What is the Difference Between Regional Flights and Domestic Flights?

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  • Written By: Ken Black
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  • Last Modified Date: 12 October 2019
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The term regional flights may be one of the most misunderstood in the aviation industry and there is a simple reason for that. Though the term is often used to describe certain flights, there is no rule in place, or definition, to determine what a regional flight is. Thus, differentiating regional from domestic flights is problematic.

Domestic flights are flights that initiate and terminate within the same country. Regional flights also initiate and terminate within the same country. However, they are thought of as flights over shorter distances. For example, flights between Miami, Florida and Los Angeles, California would be considered domestic flights. Flights between Miami and Orlando, both in Florida, could be considered regional.

Despite the lack of a uniform definition, there are a number of suggestions that would make sense when terming a certain flight a as regional. Regional flights could be any flights that are within a day's drive, or 12 to 15 hours, of the originating airport. This would, by default, limit the area to a certain defined geographic region.


One other possibility is to split the United States up into quarterly regions and say all flights within that area are regional flights. However, arbitrarily drawing lines leads to some problems. For example, a flight originating in St. Louis, Missouri and landing in Louisville, Kentucky may be between two different regions. However, the distance between the two cities is easily reachable in a day's drive. In fact, under this definition, some regional flights may be longer than what would be termed domestic flights. This makes the definition somewhat awkward.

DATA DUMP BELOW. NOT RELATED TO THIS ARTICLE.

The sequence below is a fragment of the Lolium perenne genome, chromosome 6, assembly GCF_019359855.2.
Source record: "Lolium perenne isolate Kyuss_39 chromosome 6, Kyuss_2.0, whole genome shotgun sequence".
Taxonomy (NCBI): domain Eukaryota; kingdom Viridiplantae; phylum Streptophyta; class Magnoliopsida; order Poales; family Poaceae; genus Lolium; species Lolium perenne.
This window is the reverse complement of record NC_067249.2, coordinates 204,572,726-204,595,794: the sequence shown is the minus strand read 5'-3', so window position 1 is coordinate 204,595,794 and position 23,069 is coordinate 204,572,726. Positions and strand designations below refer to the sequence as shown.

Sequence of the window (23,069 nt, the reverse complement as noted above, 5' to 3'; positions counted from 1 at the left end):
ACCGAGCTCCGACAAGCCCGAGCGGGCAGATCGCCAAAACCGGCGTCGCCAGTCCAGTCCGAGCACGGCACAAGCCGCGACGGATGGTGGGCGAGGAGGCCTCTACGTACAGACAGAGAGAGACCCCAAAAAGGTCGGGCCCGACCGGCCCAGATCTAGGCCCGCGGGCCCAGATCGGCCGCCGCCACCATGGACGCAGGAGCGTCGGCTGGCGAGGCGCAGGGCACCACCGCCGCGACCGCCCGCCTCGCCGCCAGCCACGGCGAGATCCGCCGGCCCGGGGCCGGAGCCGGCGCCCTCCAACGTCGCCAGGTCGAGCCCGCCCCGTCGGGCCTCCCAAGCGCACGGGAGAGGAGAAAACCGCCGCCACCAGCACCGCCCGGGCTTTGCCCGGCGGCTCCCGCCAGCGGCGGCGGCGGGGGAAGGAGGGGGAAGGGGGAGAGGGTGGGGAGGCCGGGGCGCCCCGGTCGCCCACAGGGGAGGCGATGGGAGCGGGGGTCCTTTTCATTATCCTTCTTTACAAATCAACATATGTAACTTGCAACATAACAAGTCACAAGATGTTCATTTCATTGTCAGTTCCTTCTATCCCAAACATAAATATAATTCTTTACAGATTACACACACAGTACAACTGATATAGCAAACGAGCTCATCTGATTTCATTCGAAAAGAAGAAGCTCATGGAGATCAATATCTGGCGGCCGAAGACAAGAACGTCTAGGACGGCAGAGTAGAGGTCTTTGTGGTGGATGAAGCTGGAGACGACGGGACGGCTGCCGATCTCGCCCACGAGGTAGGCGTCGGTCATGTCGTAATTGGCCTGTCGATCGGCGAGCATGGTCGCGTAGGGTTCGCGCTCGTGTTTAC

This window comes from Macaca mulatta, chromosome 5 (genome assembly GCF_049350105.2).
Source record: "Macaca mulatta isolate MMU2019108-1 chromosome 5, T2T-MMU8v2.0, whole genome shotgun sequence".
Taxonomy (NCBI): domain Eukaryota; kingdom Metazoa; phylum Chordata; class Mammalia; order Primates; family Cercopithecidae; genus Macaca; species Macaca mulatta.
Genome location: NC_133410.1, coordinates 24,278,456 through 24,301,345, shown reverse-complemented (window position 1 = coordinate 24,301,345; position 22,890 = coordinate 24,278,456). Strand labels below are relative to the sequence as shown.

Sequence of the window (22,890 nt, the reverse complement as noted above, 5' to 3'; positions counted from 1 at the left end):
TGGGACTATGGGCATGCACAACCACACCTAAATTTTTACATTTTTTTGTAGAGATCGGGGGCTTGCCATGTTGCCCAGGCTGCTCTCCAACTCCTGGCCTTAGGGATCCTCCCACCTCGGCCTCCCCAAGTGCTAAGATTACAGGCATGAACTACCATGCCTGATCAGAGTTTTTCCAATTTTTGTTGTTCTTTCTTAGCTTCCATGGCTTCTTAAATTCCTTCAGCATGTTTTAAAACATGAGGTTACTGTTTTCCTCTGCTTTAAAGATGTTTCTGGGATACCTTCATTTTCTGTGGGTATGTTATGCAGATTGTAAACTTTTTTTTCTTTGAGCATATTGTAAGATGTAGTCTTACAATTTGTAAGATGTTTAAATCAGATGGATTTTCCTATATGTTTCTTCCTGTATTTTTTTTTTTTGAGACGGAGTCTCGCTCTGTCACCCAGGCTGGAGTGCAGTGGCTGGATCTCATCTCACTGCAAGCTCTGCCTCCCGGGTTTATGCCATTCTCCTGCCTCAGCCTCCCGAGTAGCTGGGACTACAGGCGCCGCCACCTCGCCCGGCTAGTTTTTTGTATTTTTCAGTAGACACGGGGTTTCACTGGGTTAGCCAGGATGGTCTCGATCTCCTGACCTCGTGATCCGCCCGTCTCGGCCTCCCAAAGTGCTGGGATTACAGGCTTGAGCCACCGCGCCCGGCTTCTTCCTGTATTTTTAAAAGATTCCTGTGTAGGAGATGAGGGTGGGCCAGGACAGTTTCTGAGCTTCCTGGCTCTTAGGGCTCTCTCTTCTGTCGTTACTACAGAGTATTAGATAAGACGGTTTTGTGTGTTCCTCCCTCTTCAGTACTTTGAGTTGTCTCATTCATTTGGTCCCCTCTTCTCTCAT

Perhaps regional flights are best defined by the type of plane that is used. This definition would make the most sense for a number of different reasons. Often, smaller jets or prop planes have a limited flight distance, so they must stay within a more limited geographic region than a jumbo jet.

Typically, these smaller jets are called commuter jets or regional jets. So it would logically follow they serve regional flights. Usually, these jets carry less than 50 individuals and have a range on a single tank of fuel of approximately 1,500 miles at most. Thus, if you are taking a flight that has approximately 50 seats or less and you are going less than 1,500 miles, you could reasonably term that as regional.


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Post 2

Another factor that complicates these definitions is special pricing offered by airlines, mostly to help businessmen who travel frequently during the week.

In some cases, it is cheaper to fly from Boston to Florida, which would be at least a two-day drive, than from Boston to Philadelphia, which can be driven in about five hours.

I think your suggestion on terminology is a good one, Certlerant. Another way to break it down even more and eliminate confusion is to specify small jet and jumbo jet options, as well as using the short-distance and long-distance labels.

Post 1

Maybe a better way to define the flights is simply saying domestic short-distance and domestic long-distance.

The current definitions are certainly confusing.

Most people would not consider a 12 to 15 hour drive to really be regional because several states would need to be crossed to arrive at the destination.

It is even hard to define such a trip as one-day. While it is possible to drive this distance in one day, most people would stop for an overnight break during a trip that long.

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